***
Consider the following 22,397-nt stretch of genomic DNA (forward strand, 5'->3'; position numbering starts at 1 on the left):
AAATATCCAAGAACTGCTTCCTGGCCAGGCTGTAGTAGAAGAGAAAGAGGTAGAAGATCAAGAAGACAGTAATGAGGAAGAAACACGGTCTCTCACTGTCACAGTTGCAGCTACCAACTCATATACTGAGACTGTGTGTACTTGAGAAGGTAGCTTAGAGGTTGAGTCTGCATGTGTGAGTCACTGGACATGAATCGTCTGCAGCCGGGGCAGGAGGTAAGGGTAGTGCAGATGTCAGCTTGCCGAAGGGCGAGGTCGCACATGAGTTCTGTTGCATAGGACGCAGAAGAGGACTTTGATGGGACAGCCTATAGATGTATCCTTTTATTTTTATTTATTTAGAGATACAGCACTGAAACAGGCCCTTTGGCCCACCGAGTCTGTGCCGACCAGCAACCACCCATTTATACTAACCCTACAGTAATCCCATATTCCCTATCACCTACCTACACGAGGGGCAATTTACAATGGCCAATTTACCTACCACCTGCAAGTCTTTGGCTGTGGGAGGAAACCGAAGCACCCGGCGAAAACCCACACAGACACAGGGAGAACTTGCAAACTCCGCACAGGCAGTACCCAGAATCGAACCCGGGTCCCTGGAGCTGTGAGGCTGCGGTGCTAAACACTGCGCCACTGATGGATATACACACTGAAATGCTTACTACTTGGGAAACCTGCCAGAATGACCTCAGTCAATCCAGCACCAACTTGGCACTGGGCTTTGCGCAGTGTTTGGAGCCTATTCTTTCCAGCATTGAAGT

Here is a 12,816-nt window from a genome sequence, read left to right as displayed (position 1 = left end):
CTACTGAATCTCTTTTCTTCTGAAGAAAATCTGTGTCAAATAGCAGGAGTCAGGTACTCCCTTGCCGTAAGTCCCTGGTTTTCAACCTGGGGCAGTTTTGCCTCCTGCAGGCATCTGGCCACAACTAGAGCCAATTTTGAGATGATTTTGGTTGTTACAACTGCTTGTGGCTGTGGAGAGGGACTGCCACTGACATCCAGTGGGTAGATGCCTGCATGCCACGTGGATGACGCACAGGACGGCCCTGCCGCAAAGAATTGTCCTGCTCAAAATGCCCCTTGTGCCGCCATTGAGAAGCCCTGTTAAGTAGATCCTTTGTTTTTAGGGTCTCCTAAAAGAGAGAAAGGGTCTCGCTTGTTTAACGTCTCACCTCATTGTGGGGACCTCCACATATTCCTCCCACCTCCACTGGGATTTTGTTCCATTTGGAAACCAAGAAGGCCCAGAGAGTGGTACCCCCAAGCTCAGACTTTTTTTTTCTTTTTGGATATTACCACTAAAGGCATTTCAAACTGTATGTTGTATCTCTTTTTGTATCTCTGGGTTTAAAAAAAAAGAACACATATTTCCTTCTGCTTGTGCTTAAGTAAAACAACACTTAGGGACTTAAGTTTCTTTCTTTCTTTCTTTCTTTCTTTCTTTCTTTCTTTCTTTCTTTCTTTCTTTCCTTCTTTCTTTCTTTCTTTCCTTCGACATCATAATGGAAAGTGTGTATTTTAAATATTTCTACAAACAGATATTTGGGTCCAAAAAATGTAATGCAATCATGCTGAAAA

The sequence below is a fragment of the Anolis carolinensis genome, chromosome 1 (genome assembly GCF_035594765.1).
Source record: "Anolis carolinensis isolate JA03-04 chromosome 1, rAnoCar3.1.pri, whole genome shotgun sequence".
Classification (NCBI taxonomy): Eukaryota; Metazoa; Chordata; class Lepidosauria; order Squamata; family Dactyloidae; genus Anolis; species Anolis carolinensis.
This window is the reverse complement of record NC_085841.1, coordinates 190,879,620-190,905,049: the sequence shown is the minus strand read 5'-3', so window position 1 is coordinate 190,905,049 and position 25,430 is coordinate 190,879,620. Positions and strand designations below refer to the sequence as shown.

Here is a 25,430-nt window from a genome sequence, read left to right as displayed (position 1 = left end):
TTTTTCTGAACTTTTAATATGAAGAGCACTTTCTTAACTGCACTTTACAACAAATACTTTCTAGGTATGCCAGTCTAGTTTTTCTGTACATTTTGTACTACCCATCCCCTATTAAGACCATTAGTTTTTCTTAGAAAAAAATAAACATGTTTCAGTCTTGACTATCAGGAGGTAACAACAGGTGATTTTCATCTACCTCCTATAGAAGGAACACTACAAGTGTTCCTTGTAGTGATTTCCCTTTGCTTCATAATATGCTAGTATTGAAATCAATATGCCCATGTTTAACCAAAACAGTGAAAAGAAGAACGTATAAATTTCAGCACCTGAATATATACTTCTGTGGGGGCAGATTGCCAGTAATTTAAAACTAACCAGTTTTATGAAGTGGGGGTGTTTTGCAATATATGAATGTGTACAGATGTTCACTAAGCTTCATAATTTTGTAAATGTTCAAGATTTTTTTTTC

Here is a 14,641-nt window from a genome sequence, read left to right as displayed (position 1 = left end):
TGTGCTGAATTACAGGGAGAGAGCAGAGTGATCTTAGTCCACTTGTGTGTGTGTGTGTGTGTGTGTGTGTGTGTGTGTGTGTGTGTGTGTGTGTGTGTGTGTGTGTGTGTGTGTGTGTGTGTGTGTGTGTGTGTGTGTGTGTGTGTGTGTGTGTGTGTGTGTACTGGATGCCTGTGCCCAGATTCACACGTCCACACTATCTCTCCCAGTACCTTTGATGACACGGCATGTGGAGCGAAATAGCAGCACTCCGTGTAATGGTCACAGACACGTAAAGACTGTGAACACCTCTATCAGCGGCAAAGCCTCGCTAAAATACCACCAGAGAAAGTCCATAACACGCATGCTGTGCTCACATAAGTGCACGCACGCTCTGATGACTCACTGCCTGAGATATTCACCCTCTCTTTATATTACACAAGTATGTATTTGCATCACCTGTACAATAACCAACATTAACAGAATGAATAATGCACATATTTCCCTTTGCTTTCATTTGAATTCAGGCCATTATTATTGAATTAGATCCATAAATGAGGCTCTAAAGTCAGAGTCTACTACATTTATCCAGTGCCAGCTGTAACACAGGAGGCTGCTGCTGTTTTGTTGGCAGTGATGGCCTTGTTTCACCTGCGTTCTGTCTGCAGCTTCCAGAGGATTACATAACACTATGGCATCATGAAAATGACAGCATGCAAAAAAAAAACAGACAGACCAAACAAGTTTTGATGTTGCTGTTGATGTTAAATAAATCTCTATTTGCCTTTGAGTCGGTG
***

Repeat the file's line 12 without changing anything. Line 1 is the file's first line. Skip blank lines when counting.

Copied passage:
TGTGCTGAATTACAGGGAGAGAGCAGAGTGATCTTAGTCCACTTGTGTGTGTGTGTGTGTGTGTGTGTGTGTGTGTGTGTGTGTGTGTGTGTGTGTGTGTGTGTGTGTGTGTGTGTGTGTGTGTGTGTGTGTGTGTGTGTGTGTGTGTGTGTGTGTGTGTGTACTGGATGCCTGTGCCCAGATTCACACGTCCACACTATCTCTCCCAGTACCTTTGATGACACGGCATGTGGAGCGAAATAGCAGCACTCCGTGTAATGGTCACAGACACGTAAAGACTGTGAACACCTCTATCAGCGGCAAAGCCTCGCTAAAATACCACCAGAGAAAGTCCATAACACGCATGCTGTGCTCACATAAGTGCACGCACGCTCTGATGACTCACTGCCTGAGATATTCACCCTCTCTTTATATTACACAAGTATGTATTTGCATCACCTGTACAATAACCAACATTAACAGAATGAATAATGCACATATTTCCCTTTGCTTTCATTTGAATTCAGGCCATTATTATTGAATTAGATCCATAAATGAGGCTCTAAAGTCAGAGTCTACTACATTTATCCAGTGCCAGCTGTAACACAGGAGGCTGCTGCTGTTTTGTTGGCAGTGATGGCCTTGTTTCACCTGCGTTCTGTCTGCAGCTTCCAGAGGATTACATAACACTATGGCATCATGAAAATGACAGCATGCAAAAAAAAAACAGACAGACCAAACAAGTTTTGATGTTGCTGTTGATGTTAAATAAATCTCTATTTGCCTTTGAGTCGGTG